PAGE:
Arizona Repertory Theater gives "Lughnasa" a stab.

Another 'Dance' 

Arizona Repertory Theater gives 'Lughnasa' a stab.

Memory amplifies while it simplifies; our minds can strip the past of all but a few striking details, and those remaining specificities create new foundations for our personal histories.

So when the adult Michael Mundy thinks back to a particular summer of his Irish childhood, he recalls August 1936 as one long moment of hope and love before his family quietly disintegrated.

Brian Friel's Dancing at Lughnasa, now being presented by the UA's Arizona Repertory Theatre, tells Michael's half-remembered tale with warmth and wistfulness, two qualities emphasized by Eve Himmelheber's quiet, expansive direction. In this production, it's more of a daydream than a play, sometimes losing focus now and then, not quite ringing true, but the story remains touching nonetheless.

Its characters are close through both affinity and circumstance, a loving if not entirely peaceful family barely surviving in hard times. Kate, a flinty schoolteacher (Lindsay Fite), heads a household of unmarried sisters who work hard to maintain their home.

If Kate is the family's authority figure, Maggie (Carley Preston) is its impulsive, big-hearted nurturer. Agnes (Sarah Hayes) stands stably by, tending the simple-minded but strong-willed Rose (Lori Lee Rogers). Youngest sister Christina (Allison Dragony) has had her brush with independence, which resulted in the birth of a son, Michael (Spencer Dooley).

One summer day, the boy's mostly absent Welsh father, Gerry (Ian Delaney), passes through on his way to the Spanish Civil War. This is just after the sisters' addled older brother, Jack (Alec Fairey), has returned from 25 years of missionary work in Uganda. All these people converge just as the family is about to fall apart.

Jack initially seems to be little more than an eccentric bystander brought in for comic relief, but his presence is essential. Jack long ago went native, and the African village in which he served is now more of a home to him than this farmhouse outside the small town of Ballybeg, County Donegal. Through Jack's reminiscences and the sisters' yearning to participate in their own local festivities, it becomes clear that the Irish locals mix Catholicism with paganism just as readily as the Africans. In the summertime, after Mass, the more extroverted residents of Ballybeg trudge into the hills to dance at the harvest festival of Lughnasa, named for the Celtic god of music and light.

Kate nixes her sisters' plans to leap through the festival's bonfires; instead, the women find a moment of release dancing to the radio at home. Later, Christina and Gerry find a moment of rapprochement dancing together through the garden gate down to the road. Dancing is key to this play. As the adult Michael observes, in dancing, language surrenders to movement; words are no longer necessary, and the dancers are briefly liberated from the earthbound reality (and illusions) of talk.

Arizona Theatre Company presented Dancing at Lughnasa around 1995, and that production has never been surpassed--not by the UA production, and not by the 1999 film version--in the moment when the sisters turn on the radio and dance. At ATC, that moment was ecstatic, primitive and frightening, three minutes' release from repression and routine, with each sister doing a little solo that revealed more about her character than could two hours of dialogue.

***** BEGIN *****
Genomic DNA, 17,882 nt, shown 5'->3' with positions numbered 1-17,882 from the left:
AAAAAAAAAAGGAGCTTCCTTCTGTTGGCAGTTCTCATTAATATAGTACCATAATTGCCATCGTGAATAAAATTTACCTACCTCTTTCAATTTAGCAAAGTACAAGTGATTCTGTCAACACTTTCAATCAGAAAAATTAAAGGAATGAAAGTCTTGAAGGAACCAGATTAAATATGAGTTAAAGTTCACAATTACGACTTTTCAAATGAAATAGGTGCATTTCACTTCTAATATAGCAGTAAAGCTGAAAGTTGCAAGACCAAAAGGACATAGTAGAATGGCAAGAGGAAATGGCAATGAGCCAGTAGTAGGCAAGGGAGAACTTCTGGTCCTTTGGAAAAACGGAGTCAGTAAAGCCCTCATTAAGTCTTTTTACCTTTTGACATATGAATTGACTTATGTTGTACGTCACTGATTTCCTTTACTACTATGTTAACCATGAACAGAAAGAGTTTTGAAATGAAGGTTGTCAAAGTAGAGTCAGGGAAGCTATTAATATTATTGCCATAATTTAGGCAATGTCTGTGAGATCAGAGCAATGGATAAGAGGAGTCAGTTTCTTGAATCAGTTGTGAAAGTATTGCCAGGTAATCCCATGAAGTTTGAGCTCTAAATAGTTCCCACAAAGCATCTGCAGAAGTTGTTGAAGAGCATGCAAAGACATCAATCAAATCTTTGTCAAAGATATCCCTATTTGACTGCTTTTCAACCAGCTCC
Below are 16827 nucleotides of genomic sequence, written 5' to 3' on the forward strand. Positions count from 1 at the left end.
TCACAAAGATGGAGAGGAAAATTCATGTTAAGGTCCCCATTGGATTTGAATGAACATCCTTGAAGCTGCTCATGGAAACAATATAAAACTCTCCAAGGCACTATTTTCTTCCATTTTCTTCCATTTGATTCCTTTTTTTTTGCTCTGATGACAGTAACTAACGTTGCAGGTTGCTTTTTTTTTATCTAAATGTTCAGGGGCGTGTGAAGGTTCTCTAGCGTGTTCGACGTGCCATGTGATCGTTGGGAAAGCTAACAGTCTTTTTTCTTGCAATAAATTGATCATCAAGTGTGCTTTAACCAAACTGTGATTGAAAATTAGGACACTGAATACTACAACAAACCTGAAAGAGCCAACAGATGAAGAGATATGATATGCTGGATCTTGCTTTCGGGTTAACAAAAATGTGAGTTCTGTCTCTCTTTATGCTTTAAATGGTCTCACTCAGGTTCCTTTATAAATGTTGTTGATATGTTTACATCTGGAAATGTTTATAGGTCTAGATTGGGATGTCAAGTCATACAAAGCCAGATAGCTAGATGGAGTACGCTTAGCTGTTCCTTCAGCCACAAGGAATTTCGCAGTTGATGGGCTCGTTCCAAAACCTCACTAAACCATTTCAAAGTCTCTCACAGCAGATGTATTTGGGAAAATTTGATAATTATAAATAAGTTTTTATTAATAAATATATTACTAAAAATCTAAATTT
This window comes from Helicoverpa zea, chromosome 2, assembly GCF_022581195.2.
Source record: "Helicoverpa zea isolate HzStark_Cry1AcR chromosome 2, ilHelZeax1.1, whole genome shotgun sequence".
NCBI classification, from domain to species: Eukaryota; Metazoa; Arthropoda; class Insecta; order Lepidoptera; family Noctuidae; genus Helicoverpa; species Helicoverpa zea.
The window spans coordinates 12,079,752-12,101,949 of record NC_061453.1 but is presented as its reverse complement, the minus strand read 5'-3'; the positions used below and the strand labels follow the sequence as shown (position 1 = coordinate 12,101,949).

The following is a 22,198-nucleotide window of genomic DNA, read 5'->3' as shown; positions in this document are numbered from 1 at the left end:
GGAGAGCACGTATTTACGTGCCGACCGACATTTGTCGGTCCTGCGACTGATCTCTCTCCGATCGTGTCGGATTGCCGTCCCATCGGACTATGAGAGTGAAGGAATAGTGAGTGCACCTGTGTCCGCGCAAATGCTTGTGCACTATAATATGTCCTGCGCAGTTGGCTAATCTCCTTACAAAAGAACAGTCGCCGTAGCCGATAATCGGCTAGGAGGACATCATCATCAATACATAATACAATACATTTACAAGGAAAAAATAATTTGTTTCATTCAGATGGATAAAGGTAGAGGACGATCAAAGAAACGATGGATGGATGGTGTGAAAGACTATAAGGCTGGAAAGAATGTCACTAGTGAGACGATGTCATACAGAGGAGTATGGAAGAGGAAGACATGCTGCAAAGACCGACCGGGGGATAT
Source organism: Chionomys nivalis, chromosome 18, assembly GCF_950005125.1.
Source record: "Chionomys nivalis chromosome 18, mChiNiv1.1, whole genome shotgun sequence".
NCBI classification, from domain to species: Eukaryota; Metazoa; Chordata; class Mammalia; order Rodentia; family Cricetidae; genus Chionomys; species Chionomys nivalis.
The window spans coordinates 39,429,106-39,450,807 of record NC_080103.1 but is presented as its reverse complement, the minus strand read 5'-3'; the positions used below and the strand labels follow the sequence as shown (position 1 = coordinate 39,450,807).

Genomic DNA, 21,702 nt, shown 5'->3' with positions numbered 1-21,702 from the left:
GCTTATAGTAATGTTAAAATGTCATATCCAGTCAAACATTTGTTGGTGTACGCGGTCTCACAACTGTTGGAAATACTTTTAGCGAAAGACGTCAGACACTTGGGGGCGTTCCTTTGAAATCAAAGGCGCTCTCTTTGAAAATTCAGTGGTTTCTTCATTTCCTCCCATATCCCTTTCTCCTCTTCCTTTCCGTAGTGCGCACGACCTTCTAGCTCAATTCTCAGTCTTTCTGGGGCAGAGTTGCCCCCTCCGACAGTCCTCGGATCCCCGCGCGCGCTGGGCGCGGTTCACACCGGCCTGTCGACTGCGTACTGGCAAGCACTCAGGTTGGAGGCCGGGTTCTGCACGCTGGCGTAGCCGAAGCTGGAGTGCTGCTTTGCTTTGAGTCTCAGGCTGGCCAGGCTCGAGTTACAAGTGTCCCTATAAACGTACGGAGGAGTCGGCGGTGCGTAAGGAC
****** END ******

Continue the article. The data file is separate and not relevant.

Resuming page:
That brief dance scene passes unremarkably at the UA, but one element that does work more effectively than at ATC is the treatment of Michael. The adult Michael narrates the story--it's his personal, selective recollection two or three decades later--but he also becomes involved in the action, stepping into the child's place. At ATC, the actor playing Michael clearly differentiated the adult from the boy. Here, Dooley plays almost everything as a man, spending only a moment now and then occupying the boy's physical space, soon slipping off to the side to watch the scene play out as he says his lines from a safe distance. This is initially disconcerting, but it ultimately works nicely: Michael is delivering his boyhood lines largely in retrospect, and his words are weighted with the knowledge of what was yet to come.

The cast is uneven. Dooley stands out, as do Preston as the emotionally generous Maggie, and Delaney as the charming but not entirely secure Gerry. Most of the others acquit themselves ably though without much nuance. Fite's Kate, for example, is uniformly authoritarian, betraying no trace of love or self-awareness beneath her hard surface. As Jack, Fairey hardly suggests a malaria-addled, Africa-besotted man in his 50s. He seems more like a stoned grad student; you keep expecting him to stumble out and ask, "Dude, where's my kalimba?"

The accents, too, are variable, the Irish lilt fading in and out, and Delaney's Welsh accent sometimes seems to arrive via Jamaica. But the sound, scenery, costumes and lighting all come together nicely to support the actors and director in what remains a sad, moving memory play.

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